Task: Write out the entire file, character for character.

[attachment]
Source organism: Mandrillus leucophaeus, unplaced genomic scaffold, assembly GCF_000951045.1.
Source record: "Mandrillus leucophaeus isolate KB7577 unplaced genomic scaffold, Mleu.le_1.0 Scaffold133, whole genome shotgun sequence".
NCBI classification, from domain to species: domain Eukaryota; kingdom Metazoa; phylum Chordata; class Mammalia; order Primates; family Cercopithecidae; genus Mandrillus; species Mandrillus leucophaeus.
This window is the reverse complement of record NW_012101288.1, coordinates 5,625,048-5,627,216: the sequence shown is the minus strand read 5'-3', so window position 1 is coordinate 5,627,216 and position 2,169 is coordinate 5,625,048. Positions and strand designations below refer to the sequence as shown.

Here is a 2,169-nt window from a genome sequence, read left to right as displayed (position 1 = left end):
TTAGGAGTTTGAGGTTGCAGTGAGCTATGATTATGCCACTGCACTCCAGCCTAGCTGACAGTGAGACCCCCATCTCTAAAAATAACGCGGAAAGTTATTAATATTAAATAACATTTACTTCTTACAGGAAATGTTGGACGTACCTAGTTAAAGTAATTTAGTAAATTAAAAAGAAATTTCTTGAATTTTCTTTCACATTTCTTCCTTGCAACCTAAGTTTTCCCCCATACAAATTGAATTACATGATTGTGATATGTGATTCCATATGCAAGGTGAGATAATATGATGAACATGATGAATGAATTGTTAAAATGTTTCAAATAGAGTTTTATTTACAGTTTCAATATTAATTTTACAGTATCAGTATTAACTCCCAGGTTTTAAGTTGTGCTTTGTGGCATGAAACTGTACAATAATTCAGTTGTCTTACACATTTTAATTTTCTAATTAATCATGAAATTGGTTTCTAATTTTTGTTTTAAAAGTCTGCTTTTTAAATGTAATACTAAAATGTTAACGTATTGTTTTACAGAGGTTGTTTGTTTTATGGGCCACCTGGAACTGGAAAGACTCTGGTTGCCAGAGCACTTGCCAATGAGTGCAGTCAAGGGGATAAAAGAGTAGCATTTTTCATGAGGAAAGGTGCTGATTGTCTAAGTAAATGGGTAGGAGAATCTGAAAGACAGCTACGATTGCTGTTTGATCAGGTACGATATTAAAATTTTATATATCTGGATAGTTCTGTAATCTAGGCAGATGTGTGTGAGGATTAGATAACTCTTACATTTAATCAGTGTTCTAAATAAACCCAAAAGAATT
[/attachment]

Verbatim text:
Source organism: Mandrillus leucophaeus, unplaced genomic scaffold, assembly GCF_000951045.1.
Source record: "Mandrillus leucophaeus isolate KB7577 unplaced genomic scaffold, Mleu.le_1.0 Scaffold133, whole genome shotgun sequence".
NCBI classification, from domain to species: domain Eukaryota; kingdom Metazoa; phylum Chordata; class Mammalia; order Primates; family Cercopithecidae; genus Mandrillus; species Mandrillus leucophaeus.
This window is the reverse complement of record NW_012101288.1, coordinates 5,625,048-5,627,216: the sequence shown is the minus strand read 5'-3', so window position 1 is coordinate 5,627,216 and position 2,169 is coordinate 5,625,048. Positions and strand designations below refer to the sequence as shown.

Here is a 2,169-nt window from a genome sequence, read left to right as displayed (position 1 = left end):
TTAGGAGTTTGAGGTTGCAGTGAGCTATGATTATGCCACTGCACTCCAGCCTAGCTGACAGTGAGACCCCCATCTCTAAAAATAACGCGGAAAGTTATTAATATTAAATAACATTTACTTCTTACAGGAAATGTTGGACGTACCTAGTTAAAGTAATTTAGTAAATTAAAAAGAAATTTCTTGAATTTTCTTTCACATTTCTTCCTTGCAACCTAAGTTTTCCCCCATACAAATTGAATTACATGATTGTGATATGTGATTCCATATGCAAGGTGAGATAATATGATGAACATGATGAATGAATTGTTAAAATGTTTCAAATAGAGTTTTATTTACAGTTTCAATATTAATTTTACAGTATCAGTATTAACTCCCAGGTTTTAAGTTGTGCTTTGTGGCATGAAACTGTACAATAATTCAGTTGTCTTACACATTTTAATTTTCTAATTAATCATGAAATTGGTTTCTAATTTTTGTTTTAAAAGTCTGCTTTTTAAATGTAATACTAAAATGTTAACGTATTGTTTTACAGAGGTTGTTTGTTTTATGGGCCACCTGGAACTGGAAAGACTCTGGTTGCCAGAGCACTTGCCAATGAGTGCAGTCAAGGGGATAAAAGAGTAGCATTTTTCATGAGGAAAGGTGCTGATTGTCTAAGTAAATGGGTAGGAGAATCTGAAAGACAGCTACGATTGCTGTTTGATCAGGTACGATATTAAAATTTTATATATCTGGATAGTTCTGTAATCTAGGCAGATGTGTGTGAGGATTAGATAACTCTTACATTTAATCAGTGTTCTAAATAAACCCAAAAGAATT